Development Commit Messages
Clone this wiki locally
Format of the commit message
The first line of the commit message should be a short summary that can stand alone as a short description of the change.
This may optionally be followed by a separating blank line and details in whatever form the commenter likes.
Try to end summary lines with a period. Ending punctuation other than a period should be used to indicate that the summary line is incomplete and continues after the separator; "..." is conventional.
For best results, stay within 72 characters per line. Don't go over 80.
Write your commit message in the present tense: "Fix bug" and not "Fixed bug." Consider these messages as the instructions for what applying the commit will do. Further this convention matches up with commit messages generated by commands like git merge and git revert.
If you find yourself describing implementation details, this most probably should go into a source code comment.
Consider including motivation for the change, and contrasts its implementation with previous behaviour.
Bullet points are okay, too:
* Typically a hyphen or asterisk is used for the bullet, preceded by a single space, with blank lines in between, but conventions vary here * Use a hanging indent.
- Do not start your commit message with a hash-mark (
#) as git some git commands may dismiss these message. (See this discussion for details.)
Please use one of our standard prefixes for the subject:
Add:for new feature without a bug report
Fix:for small fixes without a bug report
Enh:for enhancement without a bug report
Issue #1234:Modifications related to a issue. Use "Issue" instead of "Ticket", this saves one character :-)
Clean:for modifications improving code structure, not changing !PyInstaller functionality
Please set the correct Author
Please make sure you have setup git to use the correct name and email for your commits. Use the same name and email on all machines you may push from.
# Set the name of the user for all git instances on the system git config --global user.name "Firstname Lastname" # Set the email-address of the user for all git instances on the system git config --global user.email "email@example.com"
This will set your name and email globally. To set it for just the PyInstaller repo, remove the
Alternatively you may use
git gui -> Edit -> Options ... to set these values.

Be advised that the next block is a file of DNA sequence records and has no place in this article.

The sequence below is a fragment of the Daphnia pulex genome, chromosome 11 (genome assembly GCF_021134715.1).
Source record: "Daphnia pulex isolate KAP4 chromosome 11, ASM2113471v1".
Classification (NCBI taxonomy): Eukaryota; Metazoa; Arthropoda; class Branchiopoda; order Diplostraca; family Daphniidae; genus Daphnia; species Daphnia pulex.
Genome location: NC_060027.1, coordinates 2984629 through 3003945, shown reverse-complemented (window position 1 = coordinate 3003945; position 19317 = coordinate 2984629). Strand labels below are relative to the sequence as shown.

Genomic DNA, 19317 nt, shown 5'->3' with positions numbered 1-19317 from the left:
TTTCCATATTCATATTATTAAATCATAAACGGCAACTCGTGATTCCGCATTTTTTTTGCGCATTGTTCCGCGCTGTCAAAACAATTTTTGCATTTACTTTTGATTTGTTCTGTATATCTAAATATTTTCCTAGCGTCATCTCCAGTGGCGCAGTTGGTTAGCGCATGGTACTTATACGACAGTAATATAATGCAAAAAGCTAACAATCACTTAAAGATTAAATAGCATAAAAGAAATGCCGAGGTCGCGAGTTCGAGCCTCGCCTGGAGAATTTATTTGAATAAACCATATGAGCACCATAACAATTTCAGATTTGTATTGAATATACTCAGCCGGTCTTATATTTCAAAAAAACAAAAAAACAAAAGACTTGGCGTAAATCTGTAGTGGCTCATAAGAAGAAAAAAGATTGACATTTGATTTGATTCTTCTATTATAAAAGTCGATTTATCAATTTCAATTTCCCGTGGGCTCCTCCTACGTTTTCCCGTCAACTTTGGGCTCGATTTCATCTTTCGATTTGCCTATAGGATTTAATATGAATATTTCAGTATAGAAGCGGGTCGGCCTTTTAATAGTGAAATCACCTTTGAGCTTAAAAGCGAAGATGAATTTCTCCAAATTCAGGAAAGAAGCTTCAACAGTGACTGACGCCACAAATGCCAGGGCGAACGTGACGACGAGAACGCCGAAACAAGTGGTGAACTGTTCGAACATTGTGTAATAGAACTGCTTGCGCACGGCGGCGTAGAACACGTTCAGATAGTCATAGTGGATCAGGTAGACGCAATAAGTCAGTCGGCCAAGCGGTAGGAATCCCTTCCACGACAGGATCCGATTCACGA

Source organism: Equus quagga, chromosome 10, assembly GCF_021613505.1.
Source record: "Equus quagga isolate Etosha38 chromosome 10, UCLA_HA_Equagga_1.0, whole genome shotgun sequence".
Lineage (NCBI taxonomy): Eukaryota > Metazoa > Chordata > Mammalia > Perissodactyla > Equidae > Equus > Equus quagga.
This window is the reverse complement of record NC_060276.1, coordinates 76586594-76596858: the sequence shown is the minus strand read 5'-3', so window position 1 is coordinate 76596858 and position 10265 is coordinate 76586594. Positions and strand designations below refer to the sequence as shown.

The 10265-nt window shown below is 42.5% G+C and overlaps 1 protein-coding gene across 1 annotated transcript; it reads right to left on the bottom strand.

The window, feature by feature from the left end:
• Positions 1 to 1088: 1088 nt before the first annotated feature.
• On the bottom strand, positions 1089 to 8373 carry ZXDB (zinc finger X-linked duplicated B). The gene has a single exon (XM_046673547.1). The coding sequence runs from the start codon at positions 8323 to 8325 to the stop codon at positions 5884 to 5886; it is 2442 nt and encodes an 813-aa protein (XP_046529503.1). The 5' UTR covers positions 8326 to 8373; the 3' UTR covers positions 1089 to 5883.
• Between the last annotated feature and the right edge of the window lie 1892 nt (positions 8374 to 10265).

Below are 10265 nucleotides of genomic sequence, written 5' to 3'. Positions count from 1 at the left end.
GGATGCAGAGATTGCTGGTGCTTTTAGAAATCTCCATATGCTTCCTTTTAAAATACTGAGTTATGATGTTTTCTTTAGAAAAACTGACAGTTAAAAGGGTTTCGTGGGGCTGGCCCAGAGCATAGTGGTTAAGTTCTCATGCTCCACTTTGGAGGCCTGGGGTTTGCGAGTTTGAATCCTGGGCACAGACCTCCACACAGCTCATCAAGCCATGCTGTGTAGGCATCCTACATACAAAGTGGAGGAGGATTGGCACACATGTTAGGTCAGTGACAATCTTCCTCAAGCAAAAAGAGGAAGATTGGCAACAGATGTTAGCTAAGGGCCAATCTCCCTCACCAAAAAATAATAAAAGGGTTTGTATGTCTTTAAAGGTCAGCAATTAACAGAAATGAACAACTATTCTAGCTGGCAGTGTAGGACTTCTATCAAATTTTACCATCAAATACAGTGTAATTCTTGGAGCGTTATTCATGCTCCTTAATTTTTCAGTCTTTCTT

How to write good commit messages
The following is an excerpt from the FreeBSD Committer's Guide and sums up quite nicely what I think:
Good commit messages are important. They tell others why you did the changes you did, not just right here and now, but months or years from now when someone wonders why some seemingly illogical or inefficient piece of code snuck into your source file. It is also an invaluable aid to deciding which changes to merge from the -CURRENT branch to -STABLE and which not.
Commit messages should be clear, concise and provide a reasonable summary to give an indication of what was changed and why.
Commit messages should provide enough information to enable a third party to decide if the change is relevant to them and if they need to read the change itself.
Avoid committing several unrelated changes in one go. It makes merging difficult, and also makes it harder to determine which change is the culprit if a bug crops up.
Avoid committing style or whitespace fixes and functionality fixes in one go. It makes merging difficult, and also makes it harder to understand just what functional changes were made. In the case of documentation files, it can make the job of the translation teams more complicated, as it becomes difficult for them to determine exactly what content changes need to be translated.
Avoid committing changes to multiple files in one go with a generic, vague message. Instead, commit each file (or small, related groups of files) with tailored commit messages.
If you did several unrelated changes before committing,
git guimakes committing selected parts and even selected lines easy. Try the context menu within the windows diff area.
Further hints and tutorials about writing good commit messages can also be found at
- http://wincent.com/blog/commit-messages: The Good, the Bad and the Ugly.
- http://subversion.apache.org/docs/community-guide/conventions.html (Targeted a bit too much to subversion usage, which doe not use such fine-grained commits as we ask you strongly to use.)
This page was composed from material found at